risky mortgages, Canadian banks maintained their lending requirements,
largely avoiding subprime mortgages. The buttoned-down banks in Canada
also tended to keep these types of securities on their books, rather
than packaging them and selling them to investors. This meant that the
exposures they did have to weak mortgages were more visible to the
marketplace.

The big five Canadian banks - Royal Bank of Canada, Toronto-Dominion
Bank, Bank of Nova Scotia, Canadian Imperial Bank of Commerce and Bank
of Montreal - survived the recent turmoil relatively unscathed. Their
balance sheets remain intact and their capital ratios are comfortably
above requirements. Yes, Prime Minister Stephen Harper's government may
buy as much as 125 billion Canadian dollars (about $100 billion) worth
of mortgages, increasing banks' capacity to lend. But this is small
change compared with the scale of Washington's bailout.

Few would have predicted that Canadian banks, long derided as among the
least autonomous because of stringent government oversight, would emerge
from the global mayhem as some of the more independent international
players.

Since Mr Obama seems to admire the Canadian banking system, his
administration might want to take a page out of its playbook.

This would entail building a national banking system based on a small
number of large, broadly held, centrally and rigorously regulated firms.
Imitating the Canadian model would require sweeping consolidation of
American banks. This would be a very good thing. Washington had
difficulty figuring out the magnitude of the financial crisis because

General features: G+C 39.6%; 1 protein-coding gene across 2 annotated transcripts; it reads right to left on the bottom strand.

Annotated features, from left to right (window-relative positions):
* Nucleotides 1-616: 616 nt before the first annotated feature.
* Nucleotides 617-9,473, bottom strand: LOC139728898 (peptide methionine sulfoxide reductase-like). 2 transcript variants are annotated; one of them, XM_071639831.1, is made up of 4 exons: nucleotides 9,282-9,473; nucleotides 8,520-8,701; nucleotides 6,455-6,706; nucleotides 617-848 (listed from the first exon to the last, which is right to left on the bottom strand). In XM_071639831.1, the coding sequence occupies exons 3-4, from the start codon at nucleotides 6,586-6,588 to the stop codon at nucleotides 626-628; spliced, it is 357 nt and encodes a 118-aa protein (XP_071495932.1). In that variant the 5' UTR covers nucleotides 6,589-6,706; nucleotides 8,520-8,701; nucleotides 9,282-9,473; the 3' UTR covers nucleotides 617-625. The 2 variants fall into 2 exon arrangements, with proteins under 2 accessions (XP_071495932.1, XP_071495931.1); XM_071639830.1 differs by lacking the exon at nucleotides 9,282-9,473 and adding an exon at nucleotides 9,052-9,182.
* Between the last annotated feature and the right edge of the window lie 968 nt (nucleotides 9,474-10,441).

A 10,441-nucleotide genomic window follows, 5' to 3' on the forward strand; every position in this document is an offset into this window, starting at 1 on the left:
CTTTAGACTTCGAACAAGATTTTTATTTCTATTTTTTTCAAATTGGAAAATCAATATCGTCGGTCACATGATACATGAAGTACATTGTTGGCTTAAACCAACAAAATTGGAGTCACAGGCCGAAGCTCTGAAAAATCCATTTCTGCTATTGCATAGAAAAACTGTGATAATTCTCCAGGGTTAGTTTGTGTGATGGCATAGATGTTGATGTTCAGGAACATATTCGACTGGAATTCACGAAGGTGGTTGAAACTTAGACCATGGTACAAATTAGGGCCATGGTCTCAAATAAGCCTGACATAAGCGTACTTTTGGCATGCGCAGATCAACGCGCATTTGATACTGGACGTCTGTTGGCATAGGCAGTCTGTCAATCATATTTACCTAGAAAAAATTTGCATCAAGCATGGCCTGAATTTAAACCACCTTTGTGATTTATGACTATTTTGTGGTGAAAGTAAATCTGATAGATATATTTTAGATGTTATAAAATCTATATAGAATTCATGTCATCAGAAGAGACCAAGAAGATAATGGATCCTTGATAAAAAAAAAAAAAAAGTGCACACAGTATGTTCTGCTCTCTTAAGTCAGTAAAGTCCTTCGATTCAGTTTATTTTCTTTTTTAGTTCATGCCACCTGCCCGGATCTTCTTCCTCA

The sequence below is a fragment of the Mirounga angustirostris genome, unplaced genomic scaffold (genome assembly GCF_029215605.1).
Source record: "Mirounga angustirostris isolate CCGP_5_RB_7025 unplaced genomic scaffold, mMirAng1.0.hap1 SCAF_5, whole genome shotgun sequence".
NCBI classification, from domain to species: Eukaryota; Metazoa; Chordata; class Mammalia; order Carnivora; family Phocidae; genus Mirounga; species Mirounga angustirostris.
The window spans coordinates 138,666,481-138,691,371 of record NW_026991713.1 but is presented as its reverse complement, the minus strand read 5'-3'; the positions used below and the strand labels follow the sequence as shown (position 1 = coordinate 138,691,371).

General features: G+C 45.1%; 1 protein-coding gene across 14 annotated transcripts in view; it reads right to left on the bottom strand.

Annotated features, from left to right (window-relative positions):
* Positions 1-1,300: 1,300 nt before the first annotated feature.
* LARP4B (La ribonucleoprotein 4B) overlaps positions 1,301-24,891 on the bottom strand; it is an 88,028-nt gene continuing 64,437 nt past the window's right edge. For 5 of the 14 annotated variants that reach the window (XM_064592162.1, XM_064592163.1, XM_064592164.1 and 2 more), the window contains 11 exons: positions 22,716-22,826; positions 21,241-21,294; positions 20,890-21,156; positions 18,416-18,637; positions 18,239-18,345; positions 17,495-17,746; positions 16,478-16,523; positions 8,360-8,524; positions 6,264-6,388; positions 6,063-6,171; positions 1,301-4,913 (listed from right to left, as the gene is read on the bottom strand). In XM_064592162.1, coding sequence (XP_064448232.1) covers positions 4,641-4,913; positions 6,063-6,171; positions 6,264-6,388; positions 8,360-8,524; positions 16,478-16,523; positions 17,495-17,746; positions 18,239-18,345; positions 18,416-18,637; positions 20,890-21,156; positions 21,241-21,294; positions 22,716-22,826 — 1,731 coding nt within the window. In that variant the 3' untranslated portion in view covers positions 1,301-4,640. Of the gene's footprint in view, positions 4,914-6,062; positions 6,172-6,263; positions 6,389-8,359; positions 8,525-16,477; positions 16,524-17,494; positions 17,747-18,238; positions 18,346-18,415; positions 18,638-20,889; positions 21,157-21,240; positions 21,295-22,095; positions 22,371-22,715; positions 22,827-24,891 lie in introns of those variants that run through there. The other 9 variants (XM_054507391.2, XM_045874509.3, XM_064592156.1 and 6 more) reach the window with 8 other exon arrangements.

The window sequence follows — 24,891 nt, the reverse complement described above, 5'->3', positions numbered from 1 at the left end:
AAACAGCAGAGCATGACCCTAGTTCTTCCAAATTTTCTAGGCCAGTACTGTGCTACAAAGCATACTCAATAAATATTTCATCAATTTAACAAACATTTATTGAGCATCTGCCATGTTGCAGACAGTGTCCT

there are so many thousands of banks that it was impossible for
regulators to get into all of them.

Washington is already on the path to achieving consolidation.
Eventually, some of the larger banks into which the government is
injecting taxpayer money will probably be deemed beyond help, and will
either be allowed to die or be partnered with other banks. The market
will take its cues from this stress-testing, and make its own bets on
which banks will survive. It's hard to predict how many will have
survived when the dust settles, but the new landscape might consist of
only fifty or sixty banking institutions. More radically, Washington
could take over the licensing of banks from the states, or, at the very
least, consider more stringent regulation of global and super-regional
banks. After all, the Canadian system is considered successful not only
because it has fewer banks to regulate, but because regulation is based
on the tenets of safety and soundness.

There is no time to waste. Reconfiguring the American banking structure
to look more like the Canadian model would help restore much-needed
confidence in a beleaguered financial system. Why not emulate the best
in the world, which happens to be right next door? At the very least,
Hamilton would have approved.

_____

Theresa Tedesco is the chief business correspondent for The National Post.

http://www.nytimes.com/2009/02/28/opinion/28tedesco.html